Vol. 5
Caffeine & Concrete Vol. 5

Painting Australia With Nigel Sense

January 2015

The great outsider who became a big insider.

Nigel Sense is an Australian pop artist whose work has been showcased at the inaugural Colombo Art Biennale in Sri Lanka as well as galleries around Sydney. His award-winning first solo exhibition, I Work with Tools, held at the Sheffer Gallery in 2012, firmly established him on the Australian art scene. In this interview, we’ll hear Nigel talk about how his youth in Dapto, move to Sydney’s inner west and travelling have all helped shape his identity as a uniquely Australian pop artist. Nigel’s tattoos, his flowing wavy hair, wide-brimmed hat and laid back demeanour make him look the part of the subjects in his artwork. But as we’ll hear, Nigel has struggled to fit into the box of the suburban Australian male and has often used his art to examine what it means to be a strong gripped, beer-drinking, meat-eater who watches footy and works a trade.

Nigel Sense--- 2 November 2014

By Lorenzo Princi

What do you do?

I was told at a very early stage in my art to paint what I know so-- by a lecturer at Wollongong Uni and I’ve always just painted my day to day life, mainly first world problems, just-- and things that I see, commuting from-- to my job. I think if I didn’t have a day job I’d lose a lot of-- a lot of ideas, most of it just comes from what the guys say at work, stupid little things and just my upbringing. In-- being an artist in Dapto, I think has affected me a hell of a lot, where it was considered just to be a bit odd and-- and I never really fit in as, as a person and growing up your role models are your dad and my dad, he’s a manly man. He was a mechanic, you know, he drives a car, cooks barbeques, eats steak.

I don’t drive, I don’t know how to fix a car, probably couldn’t even put a tyre on; I don’t know how to turn a barbecue on, I don’t eat steak, I hate football. So my identity of what a man is, in Australia, yeah, is a little lost. So most of my work is usually about that, just looking into the things that I grew up with that I kind of love but hate, the suburbs-- I’ve got great memories of when I was a kid mucking around with my mates but kind of-- I don’t like it either, I could never live there. It really does-- because I’m living in Engadine at the moment and just, it really does affect your mental state, it’s a weird, I know it sounds weird but even Mon(ica, Nigel’s fiancée) said, “oh, just, it really does, you start thinking things differently.” I don’t know, it’s just, not for me but it’s so familiar, weird to have this love, hate thing.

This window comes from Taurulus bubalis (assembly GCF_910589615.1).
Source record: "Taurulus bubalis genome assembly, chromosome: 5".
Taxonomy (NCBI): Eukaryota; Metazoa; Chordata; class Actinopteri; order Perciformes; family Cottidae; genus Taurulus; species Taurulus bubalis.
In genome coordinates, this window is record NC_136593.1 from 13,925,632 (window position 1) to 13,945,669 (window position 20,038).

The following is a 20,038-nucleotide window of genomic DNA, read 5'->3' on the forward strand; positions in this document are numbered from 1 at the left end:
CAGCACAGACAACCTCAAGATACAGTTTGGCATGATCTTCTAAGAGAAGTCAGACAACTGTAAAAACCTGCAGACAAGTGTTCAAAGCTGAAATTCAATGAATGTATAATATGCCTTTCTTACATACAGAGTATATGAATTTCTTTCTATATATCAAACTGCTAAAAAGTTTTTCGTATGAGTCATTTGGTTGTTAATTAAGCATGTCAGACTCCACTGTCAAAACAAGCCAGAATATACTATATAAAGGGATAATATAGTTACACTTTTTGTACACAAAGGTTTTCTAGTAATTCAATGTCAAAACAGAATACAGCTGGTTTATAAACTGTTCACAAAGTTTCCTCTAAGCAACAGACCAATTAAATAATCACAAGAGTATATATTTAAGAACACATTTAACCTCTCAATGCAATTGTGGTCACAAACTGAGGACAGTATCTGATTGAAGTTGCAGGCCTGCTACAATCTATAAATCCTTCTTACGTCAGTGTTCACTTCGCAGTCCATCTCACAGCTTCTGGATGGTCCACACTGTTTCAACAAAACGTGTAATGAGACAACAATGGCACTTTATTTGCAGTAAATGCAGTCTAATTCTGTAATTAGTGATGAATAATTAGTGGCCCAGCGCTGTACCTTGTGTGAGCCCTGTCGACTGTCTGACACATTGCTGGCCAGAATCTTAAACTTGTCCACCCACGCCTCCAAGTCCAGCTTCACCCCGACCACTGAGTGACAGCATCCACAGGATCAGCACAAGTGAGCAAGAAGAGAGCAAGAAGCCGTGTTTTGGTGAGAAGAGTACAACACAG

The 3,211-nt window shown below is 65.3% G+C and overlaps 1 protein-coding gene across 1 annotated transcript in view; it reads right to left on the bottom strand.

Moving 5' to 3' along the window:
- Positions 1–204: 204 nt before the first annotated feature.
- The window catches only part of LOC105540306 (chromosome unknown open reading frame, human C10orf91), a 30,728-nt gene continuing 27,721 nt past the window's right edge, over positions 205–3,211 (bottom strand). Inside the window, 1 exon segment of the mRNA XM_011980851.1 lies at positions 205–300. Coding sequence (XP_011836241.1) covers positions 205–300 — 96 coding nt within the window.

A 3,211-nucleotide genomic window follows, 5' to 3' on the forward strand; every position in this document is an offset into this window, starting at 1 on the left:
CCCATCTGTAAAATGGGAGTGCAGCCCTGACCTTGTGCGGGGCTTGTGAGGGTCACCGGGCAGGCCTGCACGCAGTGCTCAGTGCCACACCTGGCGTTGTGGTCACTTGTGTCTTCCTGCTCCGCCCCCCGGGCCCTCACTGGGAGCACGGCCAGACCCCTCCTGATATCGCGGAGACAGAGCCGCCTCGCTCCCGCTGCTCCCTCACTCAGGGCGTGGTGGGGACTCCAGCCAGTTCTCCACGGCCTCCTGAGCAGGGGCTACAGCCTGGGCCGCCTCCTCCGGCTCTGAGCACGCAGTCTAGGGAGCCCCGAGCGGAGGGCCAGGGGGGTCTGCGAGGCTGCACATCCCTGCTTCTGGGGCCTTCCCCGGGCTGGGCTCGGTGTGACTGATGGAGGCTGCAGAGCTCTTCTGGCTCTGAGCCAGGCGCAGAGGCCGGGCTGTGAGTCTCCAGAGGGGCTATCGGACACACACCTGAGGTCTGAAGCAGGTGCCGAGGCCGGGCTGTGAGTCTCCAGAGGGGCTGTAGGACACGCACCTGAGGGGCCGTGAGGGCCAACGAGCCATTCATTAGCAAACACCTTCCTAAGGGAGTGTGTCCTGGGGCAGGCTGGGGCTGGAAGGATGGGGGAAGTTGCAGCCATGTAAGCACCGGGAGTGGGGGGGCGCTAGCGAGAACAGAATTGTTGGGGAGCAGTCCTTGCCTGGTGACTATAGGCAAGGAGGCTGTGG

"I never really fit in."
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Lorenzo: Yeah, I understand, I’m from Adelaide and it’s a similar kind of experience…

Yeah, I think the next show I’ll-- in-- for Sydney, which is April will be-- I think I’ll call it Blokes and Sheilas and I’ll be really looking at-- probably going to-- twenty paintings on what I think a man should be but what I’m not. So you know, maybe it’ll be a guy with a you know? Barbeques, you know? Footballs, cars, bad tattoos, you know? I don’t know, going to Bali! Yeah I grew-- that’s exactly you know, yeah, I’m just the total opposite of what I grew up with. You know, me and Mon got engaged, Mon proposed. Trying to explain that to my work, I just decided not to tell half the people because it was just too hard, anything out of the ordinary is too difficult. But yeah, that’s usually, that’s what my work is, it goes down that line.

"It's Australian but it's not cool Australian, it's kind of a bit bogan Australia maybe."
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The past 5-10 years or so I’ve noticed a general interest in art/design has infiltrated the mainstream, probably due to the fashionable cafe/festival culture which certainly endorses it. I guess it runs parallel to the geek phenomena sweeping pop culture. Growing up, this sort of thing was “arty” or “nerdy” but nowadays saying you’re an artist or musician or a software developer is much more accepted than it was 15 years ago.